PITTSBURGH — Daniel Sprong did his best to avoid the draft projections. Some NHL experts thought the talented winger would go in the top 20. Others weren't sure Sprong would even go in the first round.
One day passed. So did half of the second round. And suddenly Sprong's ability to block it out vanished.
The 18-year-old started feeling "nervous" as names kept getting called, names that weren't his. Then the Pittsburgh Penguins jumped on the clock Saturday and he relaxed.
"I thought this could be the one,'" Sprong said.
The Penguins couldn't get to the podium fast enough, sold on the heavy shot that produced 39 goals for Charlottetown in the Quebec Major Junior Hockey League and the skating skill that have him projected as a potential top-six NHL forward down the road.
"He was certainly a first-round player for us," Penguins co-director of amateur scouting Randy Sexton said.
Sprong, the first player born in the Netherlands taken in the NHL draft, led a light but very specific draft haul for the Penguins. Pittsburgh added center Dominik Simon in the fifth round, winger Frederik Tiffels in the sixth and center Nikita Pavlychev in the seventh. While the organization is in serious need of forward depth after investing heavily along the blue line in recent drafts, Sexton insisted grabbing four European forwards wasn't intentional.
"It's just the way the draft tumbled, a little bit of the United Nations approach today," Sexton said. "It's good to have that mix in the organization. Mostly we're happy with the kids we got. We don't care where they're from."
Sprong moved from Amsterdam to Canada when he was in grade school to pursue his hockey career. It paid off when Pittsburgh used the 46th overall pick on the 6-foot, 180-pound player considered one of the best skaters in the draft class.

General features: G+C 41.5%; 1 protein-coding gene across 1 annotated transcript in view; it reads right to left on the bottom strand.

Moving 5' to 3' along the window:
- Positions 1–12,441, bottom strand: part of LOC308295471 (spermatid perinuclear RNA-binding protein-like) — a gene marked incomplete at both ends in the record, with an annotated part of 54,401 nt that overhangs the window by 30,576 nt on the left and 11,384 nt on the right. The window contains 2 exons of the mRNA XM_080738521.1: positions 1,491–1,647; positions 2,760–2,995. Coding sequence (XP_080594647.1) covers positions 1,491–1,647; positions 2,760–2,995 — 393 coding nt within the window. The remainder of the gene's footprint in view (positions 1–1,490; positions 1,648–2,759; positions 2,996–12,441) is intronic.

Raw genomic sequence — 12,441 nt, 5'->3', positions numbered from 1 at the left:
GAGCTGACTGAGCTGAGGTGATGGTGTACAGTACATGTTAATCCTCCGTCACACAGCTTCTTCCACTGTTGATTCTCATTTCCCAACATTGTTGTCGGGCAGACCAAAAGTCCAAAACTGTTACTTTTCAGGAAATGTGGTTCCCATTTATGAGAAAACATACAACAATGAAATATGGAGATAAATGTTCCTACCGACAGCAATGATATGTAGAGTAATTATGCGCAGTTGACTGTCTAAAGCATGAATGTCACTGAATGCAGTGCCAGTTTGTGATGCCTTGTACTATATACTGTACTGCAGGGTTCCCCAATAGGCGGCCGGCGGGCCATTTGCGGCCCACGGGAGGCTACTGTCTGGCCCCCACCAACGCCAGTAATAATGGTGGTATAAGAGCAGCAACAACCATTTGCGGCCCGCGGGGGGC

Pressed on what his strengths are, the confident Sprong didn't hesitate.
"I can score or pass, I can be a double threat," he said. "Pittsburgh has a lot of great players and I hope to play with them one day."
It will likely be a few years before Sprong gets an opportunity to pull on a Penguins jersey alongside Sidney Crosby or Evgeni Malkin, though he met the two briefly during a trip to watch the team play during a stint on a developmental team in Wilkes-Barre/Scranton.
Sprong downplayed concerns about his mindset that sprouted during the run up to the draft and isn't sure it affected his slide.
"That was just something got misled or mis-storied, maybe," he said. "I don't think I'm a bad teammate or a bad attitude at all."
The draft picks were the only action by Pittsburgh's front office during two days in Miami, though not for lack of trying. General manager Jim Rutherford worked the phones but couldn't find a trade to his liking as the team tries to regroup following a first-round playoff exit against the New York Rangers.
The Penguins will keep their options open as free agency approaches beginning on Wednesday. The picks during the draft were about the long-term future. Sprong is the biggest get but the team is intrigued by Pavlychev, a massive 6-7 winger who will play for Penn State next winter.
"He has some bite to his game," Sexton said.
Pavlychev had nine goals and 10 assists for Des Moines in the USHL last season but added he needs to get stronger after growing four inches late in his junior career. He'll get a chance to refine his game with the Nittany Lions, who are making major strides in the Big Ten since moving to Division 1 in 2012.
"He's right in our backyard," Sexton said. "We'll keep an eye on him."